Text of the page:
House sends seven special session bills to Senate
With all eyes on a festering fiscal dispute between the Republican governor and Democrats controlling the Legislature, seven unrelated bills sailed through the House on Wednesday — beneficiaries of a special session now in its second week.
Most of the bills had only minor changes after moving through conference committees formed in the final days of the regular session, and are expected to be passed by the Senate when it reconvenes.
The only legislation that made it to the floor on Wednesday but wasn’t passed was a bill that would criminalize sexual exploitation of someone in the custody of law enforcement.
Rep. Selene Colburn, P-Burlington, moved to take up the bill next week, a motion that received scattered objection from Republicans but was easily approved on a voice vote.
Asked why she sought to delay the bill, H.1, Colburn said House and Senate leadership needed to have further conversations about what bills were moving forward this session.
“It’s a really important provision to close a serious loophole, and states around the country are moving very quickly to do so,” she said in an interview. “We should be joining them and not waiting until January, in my opinion. But I think there are conversations that need to happen to see if other peoples’ priorities align with that belief.”
There was also a substantial addition to a bill that reforms some state boards and commissions. Following a fracas over Gov. Phil Scott’s appointment of Karen O’Neill to the state Labor Relations Board earlier this year, an amendment was added to enhance the scrutiny of candidates moving forward.
Labor unions and their allies in the Statehouse successfully blocked O’Neill’s appointment, arguing that her background as a utilities executive and attorney at a union-busting law firm did not qualify her for a “neutral” seat on the labor board. They also criticized the selection process as largely excluding unions and requiring minimal vetting of applicants.
The bill passed by the House, H.8, would add new requirements for the labor review panel to solicit three candidates from labor groups, three candidates from employers, and then interview them and check a reference before sending recommendations to the governor for a final selection.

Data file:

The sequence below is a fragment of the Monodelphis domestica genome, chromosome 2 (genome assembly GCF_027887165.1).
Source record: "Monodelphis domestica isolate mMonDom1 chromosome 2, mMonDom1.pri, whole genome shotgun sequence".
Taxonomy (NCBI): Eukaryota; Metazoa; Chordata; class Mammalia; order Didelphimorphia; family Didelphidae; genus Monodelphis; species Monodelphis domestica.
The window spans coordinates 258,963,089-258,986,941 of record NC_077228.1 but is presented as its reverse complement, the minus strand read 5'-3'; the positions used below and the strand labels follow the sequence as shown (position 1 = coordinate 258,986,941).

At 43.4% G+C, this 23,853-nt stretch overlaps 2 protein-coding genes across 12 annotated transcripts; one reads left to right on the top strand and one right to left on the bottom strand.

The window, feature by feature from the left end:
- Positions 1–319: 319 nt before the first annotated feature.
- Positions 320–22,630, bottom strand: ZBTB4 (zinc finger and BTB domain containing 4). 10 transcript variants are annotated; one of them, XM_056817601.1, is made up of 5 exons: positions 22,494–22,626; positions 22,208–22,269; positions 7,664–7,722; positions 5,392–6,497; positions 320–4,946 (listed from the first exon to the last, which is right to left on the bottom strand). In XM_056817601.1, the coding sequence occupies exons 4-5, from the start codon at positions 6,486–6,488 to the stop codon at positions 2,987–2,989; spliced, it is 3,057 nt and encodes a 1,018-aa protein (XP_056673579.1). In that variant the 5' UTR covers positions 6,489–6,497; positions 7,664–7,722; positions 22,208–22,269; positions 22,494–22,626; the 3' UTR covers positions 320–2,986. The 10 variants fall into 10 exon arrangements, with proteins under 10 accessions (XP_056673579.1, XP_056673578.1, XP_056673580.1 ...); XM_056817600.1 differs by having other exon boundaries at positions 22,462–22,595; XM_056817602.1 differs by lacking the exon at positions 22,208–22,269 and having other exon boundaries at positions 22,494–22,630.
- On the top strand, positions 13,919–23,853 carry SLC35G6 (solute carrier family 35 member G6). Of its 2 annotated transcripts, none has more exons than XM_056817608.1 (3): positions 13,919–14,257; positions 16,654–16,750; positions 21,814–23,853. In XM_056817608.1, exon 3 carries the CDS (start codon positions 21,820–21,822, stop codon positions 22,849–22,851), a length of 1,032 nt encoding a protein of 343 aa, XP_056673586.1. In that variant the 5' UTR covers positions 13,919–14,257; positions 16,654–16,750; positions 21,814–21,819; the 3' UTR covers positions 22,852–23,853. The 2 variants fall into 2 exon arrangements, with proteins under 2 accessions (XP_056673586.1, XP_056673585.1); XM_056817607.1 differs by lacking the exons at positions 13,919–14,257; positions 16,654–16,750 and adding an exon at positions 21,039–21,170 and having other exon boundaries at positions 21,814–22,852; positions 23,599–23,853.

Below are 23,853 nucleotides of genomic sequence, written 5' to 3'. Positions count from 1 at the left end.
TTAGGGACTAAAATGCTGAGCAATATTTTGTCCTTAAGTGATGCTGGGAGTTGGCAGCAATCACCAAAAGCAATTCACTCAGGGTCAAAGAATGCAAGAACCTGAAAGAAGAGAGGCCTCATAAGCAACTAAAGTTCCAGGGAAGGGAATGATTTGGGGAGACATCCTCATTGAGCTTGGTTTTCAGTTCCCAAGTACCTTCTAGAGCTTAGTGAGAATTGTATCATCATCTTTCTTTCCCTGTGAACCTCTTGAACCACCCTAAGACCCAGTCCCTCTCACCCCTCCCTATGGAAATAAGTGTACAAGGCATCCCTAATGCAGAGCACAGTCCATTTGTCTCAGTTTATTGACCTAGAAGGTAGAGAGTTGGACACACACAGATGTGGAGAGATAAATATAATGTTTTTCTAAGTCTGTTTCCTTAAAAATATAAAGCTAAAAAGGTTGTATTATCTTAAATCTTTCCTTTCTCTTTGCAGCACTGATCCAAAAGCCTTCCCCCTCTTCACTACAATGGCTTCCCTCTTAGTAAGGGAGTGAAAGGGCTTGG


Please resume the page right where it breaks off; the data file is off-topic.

The latest version of a bill merging the state’s liquor and lottery commissions also made it through the House again after a divisive provision was removed that limited gambling in private establishments like clubs.
The liquor and lottery bill still includes a review by the commissioner of the combined body into the findings of VTDigger investigation that showed remarkably high rates of lottery winnings among owners and employees of convenience stores, or their relatives.
The seven bills passed by the House on Wednesday, which have been renumbered for the special session, are:
H.7: Creates the Department of Liquor and Lottery and the Board of Liquor and Lottery, merging two government bodies and placing some new restrictions on gambling and alcohol advertising.
H.8: Eliminates redundancies in government boards and commissions and sets up a sunset task force to conduct regular reviews of government bodies and eliminate those deemed trivial or outdated. (Also contains a new procedure for selecting labor board appointees.)
H.9: Creates a working group composed of legislators and executive appointees to review who is able to repair consumer electronics and how manufacturers are stifling home repair for even seemingly simple fixes.
H.10: Regulates ride-sharing companies like Uber and Lyft by imposing new insurance requirements on the driver and company, and restricting who can work as a driver (requiring five years after a DUI conviction, for example).
S.1: Regulates how much patients can be charged as a health insurance co-pay for chiropractic services, in an effort to bring alternative treatment in line with other medical services.
S.2: Requires companies that sell and lease credit card terminals to small business owners to be more transparent and straightforward about the terms of those agreements.
S.3: Makes it harder for teachers with a history of sexual misconduct to get jobs at other schools, and prevents schools from agreeing to hide those histories in order to get employees out the door.
A number of bills were introduced in the House for the special session but did not make it to the floor, including legislation requiring ethnic studies in schools and another reforming the relief-from-abuse process so authorities can more easily remove firearms from situation where a victim is concerned about their safety.
Another bill that includes two measures drafted in response to the threat of school shootings — a new crime for threats of mass attacks and encouraging restorative justice principles in schools — has stalled in the House.
Senate leader Tim Ashe, D/P-Chittenden, has said that he is not open to taking up bills beyond the six that were initially negotiated by leadership in both bodies. The only bill headed to the Senate that was on that original list is the “right to repair” bill.
Ashe said in an email Wednesday that he did not intend to call senators back to work until the House passed a budget bill, which is the crux of the special session.
“I am not inclined to call back the full senate back until we have a budget bill to vote on that guarantees the government will stay open on July 1st,” he said. “Some House members may be fine burning through $50k of taxpayer money each day they delay a vote, but we’re not.”